A more likely process would be a Declaration of Emergency, under which the Constitution were suspended, as the federal state worked-out what it could expropriate from whom. (The Constitution makes absolutely no provisions for such emergency suspensions, but we've had a long history of our rulers claiming the power to effect them,[1] and of courts doing little to check such actions.) Again, the United States might be unable to borrow money, but the process of partial repudiation could immediately be brought forward.

Or it might be that the debt were restructured without the consent of creditors. Such a restructuring would, in fact, be a partial repudiation, but lawyers and judges have long proved adept at making distinctions where there are no differences.

[1] With one exception, during each war since the adoption of the Constitution, the President has suspended provisions of the Constitution. That one exception was Madison, who had been the principal author both of the Constitution and of the Bill of Rights.

Silence Is Golden …and American

Friday, 19 June 2009
Minn. lawmaker vows not to complete Census by Stephen Dinan in the Washington Times

I know for my family the only question we will be answering is how many people are in our home, she said. We won't be answering any information beyond that, because the Constitution doesn't require any information beyond that.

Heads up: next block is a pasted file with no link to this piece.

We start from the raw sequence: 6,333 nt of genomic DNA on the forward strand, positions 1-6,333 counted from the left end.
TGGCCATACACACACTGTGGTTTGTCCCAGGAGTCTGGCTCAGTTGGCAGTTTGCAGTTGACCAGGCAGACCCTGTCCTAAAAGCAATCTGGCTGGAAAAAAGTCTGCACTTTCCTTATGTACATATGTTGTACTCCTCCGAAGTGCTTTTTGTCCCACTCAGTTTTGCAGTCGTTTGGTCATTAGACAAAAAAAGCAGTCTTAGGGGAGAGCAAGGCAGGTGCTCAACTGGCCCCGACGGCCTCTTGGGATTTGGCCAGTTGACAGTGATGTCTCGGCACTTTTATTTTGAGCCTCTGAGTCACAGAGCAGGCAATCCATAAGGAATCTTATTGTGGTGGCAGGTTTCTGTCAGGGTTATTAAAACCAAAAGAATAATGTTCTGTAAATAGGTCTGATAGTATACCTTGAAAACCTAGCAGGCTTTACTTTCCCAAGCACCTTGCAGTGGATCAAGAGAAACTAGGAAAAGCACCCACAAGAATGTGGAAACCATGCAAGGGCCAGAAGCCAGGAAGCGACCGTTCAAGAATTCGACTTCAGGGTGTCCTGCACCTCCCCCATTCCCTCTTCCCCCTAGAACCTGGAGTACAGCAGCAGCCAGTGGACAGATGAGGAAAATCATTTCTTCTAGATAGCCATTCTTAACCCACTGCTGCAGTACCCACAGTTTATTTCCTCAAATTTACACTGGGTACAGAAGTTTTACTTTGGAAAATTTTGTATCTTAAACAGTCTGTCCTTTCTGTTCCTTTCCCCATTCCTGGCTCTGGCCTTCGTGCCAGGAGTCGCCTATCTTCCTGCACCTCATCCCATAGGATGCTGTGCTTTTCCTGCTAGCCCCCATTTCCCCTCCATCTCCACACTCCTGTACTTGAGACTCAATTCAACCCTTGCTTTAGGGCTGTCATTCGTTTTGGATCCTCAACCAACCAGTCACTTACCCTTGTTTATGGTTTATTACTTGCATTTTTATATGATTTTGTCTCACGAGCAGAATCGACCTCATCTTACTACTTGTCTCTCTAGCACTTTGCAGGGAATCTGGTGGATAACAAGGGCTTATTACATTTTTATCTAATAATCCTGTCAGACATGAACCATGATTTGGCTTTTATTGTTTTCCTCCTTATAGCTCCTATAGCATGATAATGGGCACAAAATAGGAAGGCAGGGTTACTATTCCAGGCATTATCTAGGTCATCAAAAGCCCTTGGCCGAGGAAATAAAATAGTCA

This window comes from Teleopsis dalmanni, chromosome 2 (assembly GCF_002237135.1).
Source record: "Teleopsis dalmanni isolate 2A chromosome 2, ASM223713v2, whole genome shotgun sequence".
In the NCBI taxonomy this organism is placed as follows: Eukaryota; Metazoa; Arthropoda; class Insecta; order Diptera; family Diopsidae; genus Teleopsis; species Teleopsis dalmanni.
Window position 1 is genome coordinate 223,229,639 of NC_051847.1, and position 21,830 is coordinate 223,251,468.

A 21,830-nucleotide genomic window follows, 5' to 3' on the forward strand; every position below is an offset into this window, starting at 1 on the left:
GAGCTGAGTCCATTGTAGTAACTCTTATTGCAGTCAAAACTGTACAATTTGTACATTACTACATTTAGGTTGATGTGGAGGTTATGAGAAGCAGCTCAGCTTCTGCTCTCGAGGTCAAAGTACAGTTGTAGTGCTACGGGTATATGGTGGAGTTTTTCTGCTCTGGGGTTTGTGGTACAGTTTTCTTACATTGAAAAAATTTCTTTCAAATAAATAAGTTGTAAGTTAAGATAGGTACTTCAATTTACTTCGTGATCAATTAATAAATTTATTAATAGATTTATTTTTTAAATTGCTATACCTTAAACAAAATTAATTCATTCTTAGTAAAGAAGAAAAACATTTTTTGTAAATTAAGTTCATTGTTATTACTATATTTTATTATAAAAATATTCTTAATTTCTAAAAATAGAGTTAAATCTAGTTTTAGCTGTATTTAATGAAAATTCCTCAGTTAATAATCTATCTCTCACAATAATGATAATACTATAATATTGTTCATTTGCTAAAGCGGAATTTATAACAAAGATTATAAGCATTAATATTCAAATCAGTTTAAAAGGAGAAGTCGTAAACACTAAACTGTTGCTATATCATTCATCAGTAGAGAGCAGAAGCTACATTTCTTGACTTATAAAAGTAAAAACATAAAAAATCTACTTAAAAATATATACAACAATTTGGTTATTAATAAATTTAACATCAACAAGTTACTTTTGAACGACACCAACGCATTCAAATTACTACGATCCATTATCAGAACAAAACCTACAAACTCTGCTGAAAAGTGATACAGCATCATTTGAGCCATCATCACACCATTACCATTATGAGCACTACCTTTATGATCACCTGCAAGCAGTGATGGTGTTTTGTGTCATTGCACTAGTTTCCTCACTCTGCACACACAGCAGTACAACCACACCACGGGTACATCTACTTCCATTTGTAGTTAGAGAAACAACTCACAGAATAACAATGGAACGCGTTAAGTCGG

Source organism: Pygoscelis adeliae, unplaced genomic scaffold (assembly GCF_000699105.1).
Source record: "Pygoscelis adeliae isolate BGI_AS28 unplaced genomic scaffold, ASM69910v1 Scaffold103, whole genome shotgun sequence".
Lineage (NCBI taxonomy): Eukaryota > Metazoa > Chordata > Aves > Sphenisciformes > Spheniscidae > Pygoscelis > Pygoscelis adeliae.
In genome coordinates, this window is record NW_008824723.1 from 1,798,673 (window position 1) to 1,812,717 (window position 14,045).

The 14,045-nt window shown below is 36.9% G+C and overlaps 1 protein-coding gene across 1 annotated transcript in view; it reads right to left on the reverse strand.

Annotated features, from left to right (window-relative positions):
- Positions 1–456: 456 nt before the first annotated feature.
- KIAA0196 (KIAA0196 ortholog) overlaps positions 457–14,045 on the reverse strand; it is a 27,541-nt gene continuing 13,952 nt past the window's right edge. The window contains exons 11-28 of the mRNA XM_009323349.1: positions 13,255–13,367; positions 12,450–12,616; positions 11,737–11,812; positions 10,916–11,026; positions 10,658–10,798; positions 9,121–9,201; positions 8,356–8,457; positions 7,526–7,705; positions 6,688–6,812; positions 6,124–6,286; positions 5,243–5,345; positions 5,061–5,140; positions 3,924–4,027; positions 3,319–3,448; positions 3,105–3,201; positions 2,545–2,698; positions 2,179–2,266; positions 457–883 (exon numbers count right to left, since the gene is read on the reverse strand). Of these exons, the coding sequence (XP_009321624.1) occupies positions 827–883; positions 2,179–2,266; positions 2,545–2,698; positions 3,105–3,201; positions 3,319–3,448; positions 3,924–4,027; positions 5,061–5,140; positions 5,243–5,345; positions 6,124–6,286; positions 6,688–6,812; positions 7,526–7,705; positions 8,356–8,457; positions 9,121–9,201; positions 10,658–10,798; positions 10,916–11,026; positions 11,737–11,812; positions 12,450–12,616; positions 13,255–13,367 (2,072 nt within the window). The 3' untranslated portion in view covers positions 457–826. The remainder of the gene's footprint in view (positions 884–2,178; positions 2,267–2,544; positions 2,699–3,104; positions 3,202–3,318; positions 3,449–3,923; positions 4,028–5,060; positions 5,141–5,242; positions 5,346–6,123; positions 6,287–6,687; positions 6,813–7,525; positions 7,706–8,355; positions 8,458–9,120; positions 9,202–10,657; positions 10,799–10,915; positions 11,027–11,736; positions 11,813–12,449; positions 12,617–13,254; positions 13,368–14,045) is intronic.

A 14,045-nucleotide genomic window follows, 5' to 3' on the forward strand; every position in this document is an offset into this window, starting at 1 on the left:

Shelly Lowe, a spokeswoman for the U.S. Census Bureau, said Mrs. Bachmann is misreading the law.

She sent a portion of the U.S. legal code that says anyone over 18 years of age who refuses to answer "any of the questions" on the census can be fined up to $5,000.

Ms Bachmann is reading the relevant law just fine, and Ms Lowe is engaged in treason.

The United States Constitution is the supreme legislation; no part of it can be annulled by an ordinary act of Congress. The Constitution provides for a census, but the Fifth Amendment protects us from having to offer more information than the identities of those in our households.

In the last two Censuses, all that I have provided was that information. In the first of these, I received a telephone call from the Bureau of the Census about my failure to provide more information, and I stated my refusal firmly. They dropped the matter, because they know that the legal code will not pass constitutional muster; it is a bluff.